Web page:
Senate Majority Leader Mitch McConnell, speaking from the chamber’s floor Friday, rejected House Speaker Nancy Pelosi’s efforts to shape a pending impeachment trial as “fantasy”—leaving the process at a standstill as lawmakers return from the holiday recess.

“Their turn is over. They’ve done enough damage. It’s the Senate’s turn now to render sober judgment,” McConnell, R-Ky., said on the Senate floor.


But he stressed that the chamber cannot hold a trial unless and until the House of Representatives transmits the two articles of impeachment adopted last month, accusing President Trump of abuse of power and obstruction of Congress pertaining to his dealings with Ukraine. Pelosi, D-Calif., has held onto them in a bid to seek favorable terms for a trial, including the involvement of certain Democrat-sought witnesses.

McConnell called Pelosi’s effort to “hand-design” the proceedings in the Senate a “non-starter” and a “fantasy.”

Moments later, Senate Minority Leader Chuck Schumer, D-N.Y., defended his party's efforts to seek certain high-level witnesses and documents, noting how recently published emails have started to fill out the details of the administration's decision to freeze aid to Ukraine while the president sought politically advantageous investigations from Kiev. Schumer said it is imperative to learn the "whole truth," while voicing concern McConnell could end up holding a "mock trial."


“Will we fulfill our duty to conduct a fair impeachment trial of the president of the United States or will we not? That is most pressing question facing this Senate,” Schumer said. “The country just saw McConnell’s answer to that question. The answer is no.”

Schumer argued that McConnell is ignoring “the only one precedent that matters here.”

“Never, never in the history of our country has there been an impeachment trial in which the Senate was denied the ability to hear from witnesses, yet the Republican leader seems intent on violating that precedent and denying critical evidence to this body and to the American people,” Schumer said, adding that McConnell has “no intention to be impartial.”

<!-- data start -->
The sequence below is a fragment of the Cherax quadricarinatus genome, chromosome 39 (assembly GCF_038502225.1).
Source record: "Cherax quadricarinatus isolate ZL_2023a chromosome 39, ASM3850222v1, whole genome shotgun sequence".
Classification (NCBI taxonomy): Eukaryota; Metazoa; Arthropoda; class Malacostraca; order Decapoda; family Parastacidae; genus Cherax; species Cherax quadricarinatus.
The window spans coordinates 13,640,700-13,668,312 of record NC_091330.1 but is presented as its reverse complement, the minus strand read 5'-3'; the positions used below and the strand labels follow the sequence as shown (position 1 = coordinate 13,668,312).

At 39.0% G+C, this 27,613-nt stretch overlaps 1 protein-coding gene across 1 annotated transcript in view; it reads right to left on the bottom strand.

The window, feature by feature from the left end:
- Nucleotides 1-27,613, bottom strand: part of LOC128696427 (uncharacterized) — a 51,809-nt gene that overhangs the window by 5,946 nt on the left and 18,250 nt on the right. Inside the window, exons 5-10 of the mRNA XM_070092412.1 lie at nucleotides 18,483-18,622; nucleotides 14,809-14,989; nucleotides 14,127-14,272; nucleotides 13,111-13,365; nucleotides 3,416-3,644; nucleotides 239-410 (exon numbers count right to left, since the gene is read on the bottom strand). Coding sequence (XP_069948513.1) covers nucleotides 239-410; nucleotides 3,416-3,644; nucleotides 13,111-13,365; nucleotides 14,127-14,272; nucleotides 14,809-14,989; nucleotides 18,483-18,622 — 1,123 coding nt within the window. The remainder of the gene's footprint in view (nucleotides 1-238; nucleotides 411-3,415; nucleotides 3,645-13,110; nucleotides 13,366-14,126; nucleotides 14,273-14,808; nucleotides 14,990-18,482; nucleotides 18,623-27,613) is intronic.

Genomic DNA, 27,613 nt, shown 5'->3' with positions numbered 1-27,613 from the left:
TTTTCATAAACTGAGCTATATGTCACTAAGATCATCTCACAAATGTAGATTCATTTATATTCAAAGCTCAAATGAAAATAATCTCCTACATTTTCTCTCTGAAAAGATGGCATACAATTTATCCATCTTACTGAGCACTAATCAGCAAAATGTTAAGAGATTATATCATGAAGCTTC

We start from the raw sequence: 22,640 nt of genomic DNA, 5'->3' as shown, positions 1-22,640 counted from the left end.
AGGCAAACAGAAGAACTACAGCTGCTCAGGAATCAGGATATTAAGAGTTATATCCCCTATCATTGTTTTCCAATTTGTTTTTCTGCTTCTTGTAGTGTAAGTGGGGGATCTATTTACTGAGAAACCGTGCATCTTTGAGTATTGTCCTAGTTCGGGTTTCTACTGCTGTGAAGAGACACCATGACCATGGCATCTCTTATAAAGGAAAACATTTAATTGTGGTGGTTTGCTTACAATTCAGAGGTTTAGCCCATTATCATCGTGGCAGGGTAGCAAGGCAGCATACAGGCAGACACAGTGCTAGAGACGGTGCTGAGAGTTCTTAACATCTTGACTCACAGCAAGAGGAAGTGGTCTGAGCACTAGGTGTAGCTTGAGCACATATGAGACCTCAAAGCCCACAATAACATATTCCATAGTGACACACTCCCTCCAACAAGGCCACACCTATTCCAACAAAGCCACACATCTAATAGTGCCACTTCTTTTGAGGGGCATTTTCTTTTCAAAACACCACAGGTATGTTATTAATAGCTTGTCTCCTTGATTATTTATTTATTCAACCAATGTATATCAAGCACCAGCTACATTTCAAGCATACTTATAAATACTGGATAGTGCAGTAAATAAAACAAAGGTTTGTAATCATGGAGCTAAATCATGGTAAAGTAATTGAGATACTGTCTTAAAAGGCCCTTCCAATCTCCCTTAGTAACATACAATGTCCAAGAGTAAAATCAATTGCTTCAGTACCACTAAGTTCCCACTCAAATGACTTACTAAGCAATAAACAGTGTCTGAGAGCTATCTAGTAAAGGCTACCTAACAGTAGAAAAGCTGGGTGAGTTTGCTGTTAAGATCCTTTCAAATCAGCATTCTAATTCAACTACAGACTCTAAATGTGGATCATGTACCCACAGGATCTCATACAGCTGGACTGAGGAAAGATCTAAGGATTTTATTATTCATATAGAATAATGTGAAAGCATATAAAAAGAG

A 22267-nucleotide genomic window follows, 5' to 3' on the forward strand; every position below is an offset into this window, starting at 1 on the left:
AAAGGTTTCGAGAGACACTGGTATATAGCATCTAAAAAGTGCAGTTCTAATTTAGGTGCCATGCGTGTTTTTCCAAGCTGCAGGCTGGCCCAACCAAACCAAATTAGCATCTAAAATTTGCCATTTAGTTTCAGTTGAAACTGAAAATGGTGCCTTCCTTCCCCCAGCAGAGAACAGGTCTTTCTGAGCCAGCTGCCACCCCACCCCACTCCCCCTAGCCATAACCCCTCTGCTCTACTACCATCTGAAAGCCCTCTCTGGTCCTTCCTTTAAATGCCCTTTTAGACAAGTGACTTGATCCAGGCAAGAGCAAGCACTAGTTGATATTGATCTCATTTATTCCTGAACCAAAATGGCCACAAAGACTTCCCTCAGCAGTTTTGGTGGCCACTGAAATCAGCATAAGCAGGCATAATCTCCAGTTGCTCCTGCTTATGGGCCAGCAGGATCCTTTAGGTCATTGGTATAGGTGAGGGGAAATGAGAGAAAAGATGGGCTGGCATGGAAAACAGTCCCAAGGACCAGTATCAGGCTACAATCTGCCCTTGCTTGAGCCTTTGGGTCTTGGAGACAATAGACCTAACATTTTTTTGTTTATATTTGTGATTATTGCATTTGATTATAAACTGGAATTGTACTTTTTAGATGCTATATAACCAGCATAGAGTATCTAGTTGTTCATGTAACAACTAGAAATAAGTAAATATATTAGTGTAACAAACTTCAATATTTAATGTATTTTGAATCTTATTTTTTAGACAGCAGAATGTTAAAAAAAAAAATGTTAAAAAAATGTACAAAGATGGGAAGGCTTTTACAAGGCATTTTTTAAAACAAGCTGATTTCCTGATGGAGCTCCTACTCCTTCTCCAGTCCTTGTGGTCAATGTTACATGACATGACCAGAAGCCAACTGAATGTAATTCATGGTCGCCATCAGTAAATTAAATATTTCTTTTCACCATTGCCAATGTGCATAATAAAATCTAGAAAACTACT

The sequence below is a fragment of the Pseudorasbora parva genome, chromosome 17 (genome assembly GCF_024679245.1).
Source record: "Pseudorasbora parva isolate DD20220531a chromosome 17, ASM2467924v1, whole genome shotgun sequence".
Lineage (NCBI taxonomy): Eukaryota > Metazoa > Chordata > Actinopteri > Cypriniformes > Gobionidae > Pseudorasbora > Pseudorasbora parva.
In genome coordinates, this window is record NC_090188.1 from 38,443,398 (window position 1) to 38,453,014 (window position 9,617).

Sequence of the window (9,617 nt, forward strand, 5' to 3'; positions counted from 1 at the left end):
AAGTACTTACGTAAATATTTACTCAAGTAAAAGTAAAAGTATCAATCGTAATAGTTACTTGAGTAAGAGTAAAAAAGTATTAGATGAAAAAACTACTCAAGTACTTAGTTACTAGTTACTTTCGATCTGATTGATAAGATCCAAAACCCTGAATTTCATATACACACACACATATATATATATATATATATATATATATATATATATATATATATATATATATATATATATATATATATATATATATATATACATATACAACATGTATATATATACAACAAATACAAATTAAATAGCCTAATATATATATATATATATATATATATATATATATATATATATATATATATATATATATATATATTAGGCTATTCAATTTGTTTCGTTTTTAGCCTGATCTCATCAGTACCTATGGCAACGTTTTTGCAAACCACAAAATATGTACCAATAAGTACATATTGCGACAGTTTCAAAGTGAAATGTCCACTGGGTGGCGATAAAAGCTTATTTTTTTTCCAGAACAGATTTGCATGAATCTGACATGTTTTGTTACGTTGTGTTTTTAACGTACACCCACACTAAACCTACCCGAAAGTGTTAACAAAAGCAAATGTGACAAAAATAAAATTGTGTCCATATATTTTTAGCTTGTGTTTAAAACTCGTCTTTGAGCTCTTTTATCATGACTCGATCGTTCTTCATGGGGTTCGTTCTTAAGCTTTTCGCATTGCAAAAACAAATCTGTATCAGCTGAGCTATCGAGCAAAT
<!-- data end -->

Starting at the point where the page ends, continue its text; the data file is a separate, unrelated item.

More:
The remarks leave the proceedings as they were before the recess—stalled, with lawmakers at an impasse and unsure when and if a trial might start. Even Schumer acknowledged they appear "no closer" to setting the rules for a trial than before the recess.


Schumer has demanded testimony from top Trump administration officials amid new reports of what occurred inside the administration at the time of the decision to freeze millions of dollars of military aid to Ukraine.

The New York Democrat recently sent a letter to fellow senators that cited records including an email sent by the Office of Management and Budget Associate Director Michael Duffey to Defense Department officials roughly an hour-and-a-half after Trump's controversial July 25 phone call with Ukrainian President Volodymyr Zelensky.

"This shows all four witnesses we requested – [acting White House chief of staff] Mulvaney, Bolton, Duffey, [White House aide Robert] Blair – were intimately involved & had direct knowledge of Pres. Trump’s decision to cut off aid to benefit himself," Schumer tweeted.

Meanwhile, McConnell has argued that the eventual Trump impeachment trial should mirror that of former President Bill Clinton's in 1999.

At the center of the inquiry is Trump’s efforts to press Zelensky to launch politically related investigations — regarding former Vice President Joe Biden and his son Hunter’s dealings in Ukraine, as well as issues related to the 2016 presidential election.

The president’s request came after millions of dollars in U.S. military aid to Ukraine had been frozen, which Democrats argue shows a “quid pro quo” arrangement. Trump has denied any wrongdoing.

But McConnell charged that Democrats' "Trump derangement syndrome" has escalated into a partisan "fever," while accusing his counterparts of taking positions that contradict their actions during the Clinton impeachment.

"It appears that one symptom of Trump derangement syndrome is also a bad case of amnesia," he quipped.

Republican Sen. Josh Hawley of Missouri said overnight that he plans to introduce a measure Monday to dismiss the "bogus impeachment" entirely.

"If Dems won’t proceed with trial, bogus articles should be dismissed and @realDonaldTrump fully cleared," he tweeted.

McConnell, though, indicated the Senate process is at a standstill for now, as he accused the House of getting "cold feet."

"The same people who spent weeks screaming that impeachment was so urgent … now decided it could wait indefinitely while they check the political winds and look for some new talking points," he said.